Surrounded by Cats, Bunnies, and Foxes: A Taste of Cute Animal Islands in Japan
Japan’s animal attractions can be a hit or miss. Many zoos or animal-themed parks can be depressing to foreign visitors, featuring small cages and apathetic animals. Animals at many pet-cafes quickly become bored of the attention they receive from customers and are not interested in interacting with visitors.
For animal lovers or those who have been in Japan long enough to become pet-starved, there are a handful of options that allow you to enjoy getting up close to animals.
These animal islands in Japan might be what your are looking for. The cat islands of Tashirojima and Aoshima, and the rabbit island Okunoshima, have large populations of feral cats and rabbits that roam freely on a predator-free island.
Zao Fox Village styles itself a fox sanctuary, devoted to preserving the fox species in its care. While these destinations are not intended as tourist destinations, they are all accessible to an adventurous traveler.
Tashirojima and Aoshima: Cats, Cats, and More Cats!
Cats are considered to be good luck in Japan, with beckoning cat statues (maneki neko in Japanese) thought to bring good fortune. There’s little wonder that there is not just one cat island in Japan, but thirteen.
Tashirojima (Tashiro Island) is in Miyagi Prefecture, along with the Zao Fox village.
Aoshima is located in Ehime Prefecture and is one of the Japan Inland Sea Islands. Its neighbor, Okunoshima, is home to the bunny island in Hiroshima prefecture.
Tashirojima has a long history with cats. In the Edo-period, residents of Tashirojima raised silk worms as a source of income. The silkworm farmers brought cats to the island to prey on the mice that ate the silkworms. Over time, the cat population increased while the human population decreased.
Today, the cats outnumber the human residents six to one. Tashirojima cats have a relatively long history of attracting visitors.
After a falling rock had killed one of the cats, fishers on the island constructed Neko-jinja, a shrine devoted to the cats.
In 2000, a tourist facility called Manga Island was built. Manga Island consists of cat shaped buildings where visitors can stay. Come prepared if you are going to stay, however! Tashirojima’s single grocery store is not open every day, so either stay at a guesthouse that provides meals or lackluster food with you.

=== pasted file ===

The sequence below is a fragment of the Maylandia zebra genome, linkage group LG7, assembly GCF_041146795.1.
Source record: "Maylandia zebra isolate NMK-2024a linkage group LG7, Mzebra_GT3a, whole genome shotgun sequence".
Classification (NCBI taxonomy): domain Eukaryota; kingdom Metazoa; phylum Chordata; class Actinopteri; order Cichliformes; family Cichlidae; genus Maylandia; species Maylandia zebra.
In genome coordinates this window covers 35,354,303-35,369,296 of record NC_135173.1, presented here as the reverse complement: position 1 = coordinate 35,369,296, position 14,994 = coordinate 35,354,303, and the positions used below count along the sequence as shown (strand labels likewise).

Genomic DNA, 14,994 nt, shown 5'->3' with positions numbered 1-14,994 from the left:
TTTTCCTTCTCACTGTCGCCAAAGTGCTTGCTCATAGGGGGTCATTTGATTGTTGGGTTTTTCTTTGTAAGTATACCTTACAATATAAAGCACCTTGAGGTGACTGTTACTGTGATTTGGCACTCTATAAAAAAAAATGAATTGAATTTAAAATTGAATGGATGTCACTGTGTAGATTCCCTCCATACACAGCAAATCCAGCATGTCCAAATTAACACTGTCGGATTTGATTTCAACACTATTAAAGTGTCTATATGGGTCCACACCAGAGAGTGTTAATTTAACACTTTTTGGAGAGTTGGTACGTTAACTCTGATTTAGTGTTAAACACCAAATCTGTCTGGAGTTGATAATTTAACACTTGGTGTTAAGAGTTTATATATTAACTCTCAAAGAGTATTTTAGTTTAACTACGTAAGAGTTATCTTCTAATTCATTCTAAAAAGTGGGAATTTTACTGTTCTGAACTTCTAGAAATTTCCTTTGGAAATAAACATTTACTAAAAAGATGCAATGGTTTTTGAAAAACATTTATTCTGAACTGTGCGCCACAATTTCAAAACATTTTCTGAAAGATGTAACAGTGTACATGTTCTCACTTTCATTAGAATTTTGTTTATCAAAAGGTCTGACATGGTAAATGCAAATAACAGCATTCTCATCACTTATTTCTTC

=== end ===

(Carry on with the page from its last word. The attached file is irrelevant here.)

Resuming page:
Check out this video on the cat island of Tashirojima including a look at Manga Island.
Tashirojima is off the coast of Tohoku and was badly damaged in the 2011 earthquake, although surrounding islands protected Tashirojima from the worst of the tsunami.
How to Get There
To get there, travel to Ishinomaki station by train, then transfer to a bus bound for Ishinomaki Port.
Tashiorojima is a 40-minute cruise on the Ajishima line.
There are three voyages to Tashirojima every day, leaving Ishinomaki at 9:00, 12:00 and 15:30 and returning from Tashirojima’s Nitoda port at 7:40, 14:12 and 15:33.
Be very careful to double-check your travel arrangements at the official website of the shipping lines: Ajishima Line Website (Japanese only).
Aoshima has more recently rocketed to fame as a destination for cat lovers. Aoshima’s fishermen originally brought the cats to the island to keep the rat population down. Aoshima became briefly popular after WWII when many people sought a return to a traditional lifestyle, but the island could not sustain a large population.
In 1976, the island’s only elementary school shut down, and Aoshima became progressively more abandoned. Today, the cats roam freely throughout abandoned houses, the school, and temples, keeping a watchful eye on the visitors.
Here’s a short video showing all of the cats on Aoshima.
How to Get There
Aoshima is a 35-minute boat ride from Nagahama Port, Ehime Prefecture. Nagahama Port is a short walk from Iyo Nagahama Station.
There are two boats daily, but the boats of interest to tourists are the morning departure to Aoshima at 8:00, returning at 16:15 (4:15pm).